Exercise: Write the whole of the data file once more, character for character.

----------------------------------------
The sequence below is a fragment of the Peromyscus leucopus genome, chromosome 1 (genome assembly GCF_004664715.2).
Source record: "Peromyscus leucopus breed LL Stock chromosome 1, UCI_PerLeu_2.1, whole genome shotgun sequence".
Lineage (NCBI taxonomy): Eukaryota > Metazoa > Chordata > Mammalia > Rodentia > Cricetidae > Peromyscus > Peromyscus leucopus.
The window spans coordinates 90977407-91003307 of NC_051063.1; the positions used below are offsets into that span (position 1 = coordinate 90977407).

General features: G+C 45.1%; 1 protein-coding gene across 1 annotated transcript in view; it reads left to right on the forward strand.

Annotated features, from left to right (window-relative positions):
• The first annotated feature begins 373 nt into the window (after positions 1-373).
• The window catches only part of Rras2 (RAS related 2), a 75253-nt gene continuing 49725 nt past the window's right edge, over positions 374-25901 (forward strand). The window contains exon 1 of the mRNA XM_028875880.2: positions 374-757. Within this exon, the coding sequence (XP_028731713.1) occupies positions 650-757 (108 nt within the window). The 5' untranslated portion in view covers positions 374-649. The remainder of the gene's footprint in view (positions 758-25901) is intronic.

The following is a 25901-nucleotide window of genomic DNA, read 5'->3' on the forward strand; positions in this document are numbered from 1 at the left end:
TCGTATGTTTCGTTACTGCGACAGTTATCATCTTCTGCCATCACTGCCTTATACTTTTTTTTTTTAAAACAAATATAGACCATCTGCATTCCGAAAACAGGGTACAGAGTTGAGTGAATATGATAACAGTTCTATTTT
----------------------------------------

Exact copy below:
The sequence below is a fragment of the Peromyscus leucopus genome, chromosome 1 (genome assembly GCF_004664715.2).
Source record: "Peromyscus leucopus breed LL Stock chromosome 1, UCI_PerLeu_2.1, whole genome shotgun sequence".
Lineage (NCBI taxonomy): Eukaryota > Metazoa > Chordata > Mammalia > Rodentia > Cricetidae > Peromyscus > Peromyscus leucopus.
The window spans coordinates 90977407-91003307 of NC_051063.1; the positions used below are offsets into that span (position 1 = coordinate 90977407).

General features: G+C 45.1%; 1 protein-coding gene across 1 annotated transcript in view; it reads left to right on the forward strand.

Annotated features, from left to right (window-relative positions):
• The first annotated feature begins 373 nt into the window (after positions 1-373).
• The window catches only part of Rras2 (RAS related 2), a 75253-nt gene continuing 49725 nt past the window's right edge, over positions 374-25901 (forward strand). The window contains exon 1 of the mRNA XM_028875880.2: positions 374-757. Within this exon, the coding sequence (XP_028731713.1) occupies positions 650-757 (108 nt within the window). The 5' untranslated portion in view covers positions 374-649. The remainder of the gene's footprint in view (positions 758-25901) is intronic.

The following is a 25901-nucleotide window of genomic DNA, read 5'->3' on the forward strand; positions in this document are numbered from 1 at the left end:
TCGTATGTTTCGTTACTGCGACAGTTATCATCTTCTGCCATCACTGCCTTATACTTTTTTTTTTTAAAACAAATATAGACCATCTGCATTCCGAAAACAGGGTACAGAGTTGAGTGAATATGATAACAGTTCTATTTT